PUBLISHED:June 29, 2009

Professor Lawrence Baxter

In early 1987, Lawrence Baxter took on a research project relating to emerging issues in the savings and loan industry for the Administrative Conference of the United States, an independent agency that helped federal government agencies improve their procedures.

Then a member of the Law School’s governing faculty and an internationally-known administrative law scholar, Baxter says he took the project reluctantly, having found his banking class during his student days “mind-numbing.” As he interviewed officials at U.S. banking agencies, however, he saw a significant economic crisis looming, one that soon came to be known as the “savings and loan” or “thrift” crisis.

“I was going around talking to people at the Federal Deposit Insurance Corporation and the ‘Fed’ and Federal Savings and Loan Insurance Corporation and saying, ‘According to my math, the exposure of the federal government in terms of insured deposits is so many million dollars, but the fund only has this much money in it. What’s going to happen?’ And they all shrugged their shoulders,” recalls Baxter.

While even his Duke colleagues at the time were skeptical of his predictions of a “huge crisis” on the horizon — more than 740 savings and loan associations eventually failed — he was able to use his insights as the basis for cutting-edge courses and scholarship in the area of U.S. and transnational banking regulation. He spent a subsequent summer working for the Senate Banking Committee, helping write key legislation passed in the aftermath of the S & L crisis.

Detour from academia yields deep experience in business, financial sector
Having cemented his interest in banking regulation and the emerging field of derivatives, Baxter decided to experience the business side of the financial sector first-hand. He joined Charlotte, N.C.-based Wachovia Bank in 1995 where he held a number of senior positions over more than a decade, and then worked as an independent business consultant. He rejoined the faculty as a visiting professor of the practice of law earlier this year to teach courses and establish programs in regulatory modernization just as another — bigger — financial crisis was exploding.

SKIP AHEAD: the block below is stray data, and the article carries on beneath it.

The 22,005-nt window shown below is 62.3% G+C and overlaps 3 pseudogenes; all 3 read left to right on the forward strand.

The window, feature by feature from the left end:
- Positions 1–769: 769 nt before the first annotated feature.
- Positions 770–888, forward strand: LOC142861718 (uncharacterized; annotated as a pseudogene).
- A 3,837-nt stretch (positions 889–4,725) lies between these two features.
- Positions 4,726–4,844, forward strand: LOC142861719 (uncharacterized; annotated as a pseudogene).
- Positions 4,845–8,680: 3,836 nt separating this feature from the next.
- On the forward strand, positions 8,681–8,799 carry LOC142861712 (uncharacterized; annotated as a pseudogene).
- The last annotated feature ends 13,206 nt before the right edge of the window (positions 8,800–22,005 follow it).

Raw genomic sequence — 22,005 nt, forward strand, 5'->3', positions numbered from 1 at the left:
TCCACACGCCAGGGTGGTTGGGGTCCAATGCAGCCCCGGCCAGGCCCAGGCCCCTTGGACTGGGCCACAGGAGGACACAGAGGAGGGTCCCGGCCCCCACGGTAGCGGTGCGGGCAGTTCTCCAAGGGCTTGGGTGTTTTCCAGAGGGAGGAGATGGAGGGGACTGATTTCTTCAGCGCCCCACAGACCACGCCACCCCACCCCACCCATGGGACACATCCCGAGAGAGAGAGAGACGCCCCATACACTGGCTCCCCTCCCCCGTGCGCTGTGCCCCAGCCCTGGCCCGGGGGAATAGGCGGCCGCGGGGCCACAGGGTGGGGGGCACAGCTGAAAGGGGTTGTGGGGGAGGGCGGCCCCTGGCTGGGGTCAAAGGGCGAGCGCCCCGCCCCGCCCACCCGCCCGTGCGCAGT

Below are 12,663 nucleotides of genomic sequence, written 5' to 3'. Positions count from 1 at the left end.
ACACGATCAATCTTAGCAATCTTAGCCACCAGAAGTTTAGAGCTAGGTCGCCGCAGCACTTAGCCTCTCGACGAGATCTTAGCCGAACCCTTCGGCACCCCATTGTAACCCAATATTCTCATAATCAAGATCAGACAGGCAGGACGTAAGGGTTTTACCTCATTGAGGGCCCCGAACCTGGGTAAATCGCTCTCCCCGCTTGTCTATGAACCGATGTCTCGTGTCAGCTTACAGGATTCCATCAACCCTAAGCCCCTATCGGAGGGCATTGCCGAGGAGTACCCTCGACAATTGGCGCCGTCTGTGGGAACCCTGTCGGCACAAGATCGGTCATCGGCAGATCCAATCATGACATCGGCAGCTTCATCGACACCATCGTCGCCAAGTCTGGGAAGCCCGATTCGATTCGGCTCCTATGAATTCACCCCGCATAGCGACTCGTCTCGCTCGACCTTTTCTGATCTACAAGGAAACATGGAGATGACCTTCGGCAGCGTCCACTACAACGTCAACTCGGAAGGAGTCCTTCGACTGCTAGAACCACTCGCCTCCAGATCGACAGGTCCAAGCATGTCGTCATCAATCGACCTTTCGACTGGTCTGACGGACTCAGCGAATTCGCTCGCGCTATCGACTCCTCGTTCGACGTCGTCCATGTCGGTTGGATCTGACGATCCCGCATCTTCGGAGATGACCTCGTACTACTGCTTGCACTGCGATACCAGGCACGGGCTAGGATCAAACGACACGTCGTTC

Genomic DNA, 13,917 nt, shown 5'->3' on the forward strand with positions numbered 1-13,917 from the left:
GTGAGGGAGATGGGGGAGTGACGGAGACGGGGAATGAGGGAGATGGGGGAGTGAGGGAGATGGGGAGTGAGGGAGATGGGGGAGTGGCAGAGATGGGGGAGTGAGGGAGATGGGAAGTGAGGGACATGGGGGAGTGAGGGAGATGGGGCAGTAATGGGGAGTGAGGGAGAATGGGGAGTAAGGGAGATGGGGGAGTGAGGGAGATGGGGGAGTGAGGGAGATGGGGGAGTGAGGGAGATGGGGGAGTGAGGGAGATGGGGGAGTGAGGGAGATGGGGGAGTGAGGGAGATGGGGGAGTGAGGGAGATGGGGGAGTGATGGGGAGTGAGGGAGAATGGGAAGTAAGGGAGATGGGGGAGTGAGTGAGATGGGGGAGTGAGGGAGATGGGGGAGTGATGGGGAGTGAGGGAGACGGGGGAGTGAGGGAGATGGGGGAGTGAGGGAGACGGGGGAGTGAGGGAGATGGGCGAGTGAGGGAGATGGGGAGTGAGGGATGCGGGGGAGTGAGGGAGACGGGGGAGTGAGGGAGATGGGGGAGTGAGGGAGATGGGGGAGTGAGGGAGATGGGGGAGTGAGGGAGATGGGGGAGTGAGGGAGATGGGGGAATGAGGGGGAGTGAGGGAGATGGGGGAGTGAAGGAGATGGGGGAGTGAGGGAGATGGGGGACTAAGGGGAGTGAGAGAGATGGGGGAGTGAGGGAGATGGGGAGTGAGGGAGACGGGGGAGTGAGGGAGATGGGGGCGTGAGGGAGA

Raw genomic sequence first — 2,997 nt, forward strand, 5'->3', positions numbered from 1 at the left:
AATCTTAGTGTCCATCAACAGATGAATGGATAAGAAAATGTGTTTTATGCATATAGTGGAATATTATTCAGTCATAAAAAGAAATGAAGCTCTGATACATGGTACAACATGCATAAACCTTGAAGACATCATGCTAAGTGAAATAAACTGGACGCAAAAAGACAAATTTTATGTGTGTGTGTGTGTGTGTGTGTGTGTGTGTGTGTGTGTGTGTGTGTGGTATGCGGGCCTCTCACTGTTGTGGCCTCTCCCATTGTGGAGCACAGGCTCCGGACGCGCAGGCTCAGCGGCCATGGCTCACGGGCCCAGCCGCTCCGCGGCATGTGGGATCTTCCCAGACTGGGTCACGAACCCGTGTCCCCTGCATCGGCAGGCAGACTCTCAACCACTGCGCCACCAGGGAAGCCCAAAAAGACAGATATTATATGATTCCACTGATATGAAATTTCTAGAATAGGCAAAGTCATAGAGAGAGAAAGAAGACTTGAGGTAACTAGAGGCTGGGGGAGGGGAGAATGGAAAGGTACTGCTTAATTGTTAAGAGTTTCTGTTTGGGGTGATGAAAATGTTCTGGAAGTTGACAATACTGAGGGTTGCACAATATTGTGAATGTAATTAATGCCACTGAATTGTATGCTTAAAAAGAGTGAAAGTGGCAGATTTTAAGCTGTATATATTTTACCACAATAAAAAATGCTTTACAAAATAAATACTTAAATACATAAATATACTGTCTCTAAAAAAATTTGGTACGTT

“I've now made a promise never to endure a financial crisis without Lawrence being in residence — it’s the only way to fully understand what is happening and what the choices entail,” says James Cox, the Brainerd Currie Professor of Law and an expert in corporate and securities law. “During his earlier tenure at Duke, he was very much in the midst of the thrift crisis and was then a master of the intersections of regulatory theory and the crisis then gripping the economy. Lawrence is back, and the crisis has grown exponentially, but so has his breadth of vision and insights into the arcane workings of the U.S. banking system.”

At Wachovia Bank, Baxter served first as special counsel for strategic development, reporting to the chief financial officer on strategic legal decisions, such as those relating to the deregulation of interstate banking. Then as one of Wachovia’s corporate executive vice presidents, Baxter founded its Emerging Businesses and Insurance Group and eBusiness Group — at a time when online banking was in its infancy — and later served as Wachovia Corporation’s chief eCommerce officer.

Since leaving Wachovia in 2006, Baxter has served as a consultant and adviser to members of the online security industry and various Internet startup businesses in the care-giving, entertainment, social networking, and recruiting sectors. As the board chairman of Charlotte’s McColl Center for Visual Art during that period, he helped establish the center’s highly successful Innovation Institute, where executives learn creative approaches to corporate problem-solving.